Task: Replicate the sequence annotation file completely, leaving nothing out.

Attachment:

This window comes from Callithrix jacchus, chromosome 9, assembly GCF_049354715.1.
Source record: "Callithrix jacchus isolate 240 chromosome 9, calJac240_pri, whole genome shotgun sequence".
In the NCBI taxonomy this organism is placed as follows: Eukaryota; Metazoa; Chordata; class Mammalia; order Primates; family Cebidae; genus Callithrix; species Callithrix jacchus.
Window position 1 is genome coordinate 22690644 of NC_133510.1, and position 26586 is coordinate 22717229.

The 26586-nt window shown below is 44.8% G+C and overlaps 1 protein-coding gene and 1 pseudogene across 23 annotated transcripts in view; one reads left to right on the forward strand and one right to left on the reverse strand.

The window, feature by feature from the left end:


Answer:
This window comes from Callithrix jacchus, chromosome 9, assembly GCF_049354715.1.
Source record: "Callithrix jacchus isolate 240 chromosome 9, calJac240_pri, whole genome shotgun sequence".
In the NCBI taxonomy this organism is placed as follows: Eukaryota; Metazoa; Chordata; class Mammalia; order Primates; family Cebidae; genus Callithrix; species Callithrix jacchus.
Window position 1 is genome coordinate 22690644 of NC_133510.1, and position 26586 is coordinate 22717229.

The 26586-nt window shown below is 44.8% G+C and overlaps 1 protein-coding gene and 1 pseudogene across 23 annotated transcripts in view; one reads left to right on the forward strand and one right to left on the reverse strand.

The window, feature by feature from the left end: